Wancho works were even important to international trade. The “Annals of the Joseon Dynasty”
(1392-1910), or “Joseon Wangjo Sillok,” mentions that the yongmun seok (dragon-motif mat) and
the hwamun seok (floral-motif mat) were coveted by Chinese royals, and that Chinese envoys
were eager to obtain them.

Despite its long history, the art of wancho weaving was once on the brink of extinction because
of industrialization. Thankfully, however, it has survived and since 1970 has continued to be actively
sought after. Today the art has revived and is used make home decorations, personal ornaments and
even fashion accessories.

Yi Sang-jae, Master Craftsman of Wancho Weaving, was born on the tiny island of Gyodong-myeon, famous for its
beautiful sunsets. It was a village tradition to weave wancho goods for additional income when the farmers’ fields lay
fallow. His family was not an exception, and his grandfather and mother were particularly skilled at wancho weaving.
Their works were so good that a missionary priest from the Anglican Church in Britain bought several of their pieces
to take back home.

In such an environment it was natural that most of the children on Gyodong-myeon were introduced to the art of
wancho weaving at an early age to learn patience and basic skills. For Yi, after he graduated from elementary school
he began to help his family for whom wancho weaving was a great source of additional income.

As a polio victim he was not as free physically as the other children, and he
had to focus on “little works” rather than large-size mats that required much
physical labor. After learning basic skills from his grandfather, Yi Gi-o,
he became a pupil of a village elder, Yu Hyeong-sik, to learn
advanced techniques. Even from the very beginning he was
considered to be an excellent weaver, and his talent was well-
known in the community. Only three years after being introduced
to the art, he won the first prize in the Wancho Craft Contest held
on Gyodong-myeon, and his career as a full-time wancho craftsman
was launched.

As a student, he found that “raising” the base upwards to form a gracefully curved plane and
weaving character patterns was particularly challenging. The key, he later found out, was to place
even pressure all over. At first, he tried to re-create patterns of auspicious Chinese characters, pine
trees and tile-roofed houses, which were among the most preferred at the time. However, he found it
difficult to conform and thus tried to find his own way. Not surprisingly, the process became much easier once he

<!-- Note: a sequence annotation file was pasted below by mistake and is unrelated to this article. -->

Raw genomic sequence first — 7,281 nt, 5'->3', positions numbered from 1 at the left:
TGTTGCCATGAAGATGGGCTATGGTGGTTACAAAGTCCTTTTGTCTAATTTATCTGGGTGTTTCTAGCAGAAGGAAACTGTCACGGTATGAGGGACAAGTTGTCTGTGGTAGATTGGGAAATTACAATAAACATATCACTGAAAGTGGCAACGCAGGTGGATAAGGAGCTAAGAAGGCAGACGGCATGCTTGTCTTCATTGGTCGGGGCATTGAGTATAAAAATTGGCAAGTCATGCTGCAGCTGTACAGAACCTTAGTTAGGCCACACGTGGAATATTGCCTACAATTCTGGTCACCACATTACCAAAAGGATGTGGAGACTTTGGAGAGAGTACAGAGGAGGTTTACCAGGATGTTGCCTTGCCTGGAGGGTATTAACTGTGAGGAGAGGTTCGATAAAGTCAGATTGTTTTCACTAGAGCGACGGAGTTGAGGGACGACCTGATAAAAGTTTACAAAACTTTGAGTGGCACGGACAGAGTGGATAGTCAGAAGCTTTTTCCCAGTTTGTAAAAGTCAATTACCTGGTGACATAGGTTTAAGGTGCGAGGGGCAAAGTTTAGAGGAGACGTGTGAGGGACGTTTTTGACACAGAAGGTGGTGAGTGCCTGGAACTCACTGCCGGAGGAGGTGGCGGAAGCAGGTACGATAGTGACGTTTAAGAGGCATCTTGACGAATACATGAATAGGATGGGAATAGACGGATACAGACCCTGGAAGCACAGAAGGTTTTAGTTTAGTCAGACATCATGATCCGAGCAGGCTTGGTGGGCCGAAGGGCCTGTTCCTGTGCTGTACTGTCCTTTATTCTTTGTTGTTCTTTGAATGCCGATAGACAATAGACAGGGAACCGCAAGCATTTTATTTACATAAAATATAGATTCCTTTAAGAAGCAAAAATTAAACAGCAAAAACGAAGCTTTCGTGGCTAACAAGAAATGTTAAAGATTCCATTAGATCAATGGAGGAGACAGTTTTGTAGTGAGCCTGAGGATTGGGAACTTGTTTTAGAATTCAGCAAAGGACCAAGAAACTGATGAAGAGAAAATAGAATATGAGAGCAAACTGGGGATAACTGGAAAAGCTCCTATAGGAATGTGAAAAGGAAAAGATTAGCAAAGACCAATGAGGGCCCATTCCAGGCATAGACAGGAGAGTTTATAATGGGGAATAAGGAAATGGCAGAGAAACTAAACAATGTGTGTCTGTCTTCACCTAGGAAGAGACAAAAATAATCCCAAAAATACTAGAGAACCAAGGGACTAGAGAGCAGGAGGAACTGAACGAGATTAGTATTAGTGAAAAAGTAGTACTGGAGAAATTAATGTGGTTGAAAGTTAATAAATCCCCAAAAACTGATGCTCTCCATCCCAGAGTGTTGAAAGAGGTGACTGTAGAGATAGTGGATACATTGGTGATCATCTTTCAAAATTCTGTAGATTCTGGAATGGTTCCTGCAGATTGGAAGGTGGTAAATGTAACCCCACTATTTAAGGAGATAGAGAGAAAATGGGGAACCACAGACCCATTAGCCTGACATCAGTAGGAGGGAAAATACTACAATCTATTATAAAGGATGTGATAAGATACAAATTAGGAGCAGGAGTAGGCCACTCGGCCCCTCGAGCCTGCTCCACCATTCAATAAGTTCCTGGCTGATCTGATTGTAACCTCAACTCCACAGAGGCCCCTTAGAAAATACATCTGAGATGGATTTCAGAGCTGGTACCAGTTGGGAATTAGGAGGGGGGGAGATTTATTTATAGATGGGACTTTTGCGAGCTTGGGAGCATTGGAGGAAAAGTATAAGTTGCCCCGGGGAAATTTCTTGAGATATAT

developed his own unique techniques and style.

Gradually, he started to win prizes in various craft contests held at the province level. In 1994, he won the Bronze Prize
in the National Craft Contest when he entered a wancho tea table and other small items. However, his most glorious
moment came in May 1996 when he was given the title of Wancho Jang, or Master Craftsman of Wancho Weaving,
and the Korean government designated his works of art as “Important Intangible Cultural Property No. 103.” It was
probably the greatest honor and achievement an artist of traditional crafts could have in Korea, but for him, he said,
his happiest moment was in 1970 when he first met a woman named Yu Seon-ok. Yu was his pupil, but soon
they fell in love and married. Even today, his wife is his faithful head pupil and most trusted and loved companion.

For his wife, the long and hard training session under her strict tutor husband paid off when she entered a wancho
tea set into the 2000 National Craft Contest and won the President’s Prize, the highest honor. It was a situation that
ancient Koreans captured in an idiom that translates into: “Indigo came from blue, but bluer than blue.” After three
decades of being together, Yi and Yu are now the most successful tutor and pupil duo in Korea. But first and foremost,
they are the happiest couple in the world. “When I heard,” Yi said, looking at his wife with loving eyes, “that my art was
designated as an Intangible Cultural Property, I was so delighted that the decades of hard work were not meaningless
after all. I felt particularly grateful to my wife because she had been, and is, always by my side even when I was having
a most difficult time."

View the master's works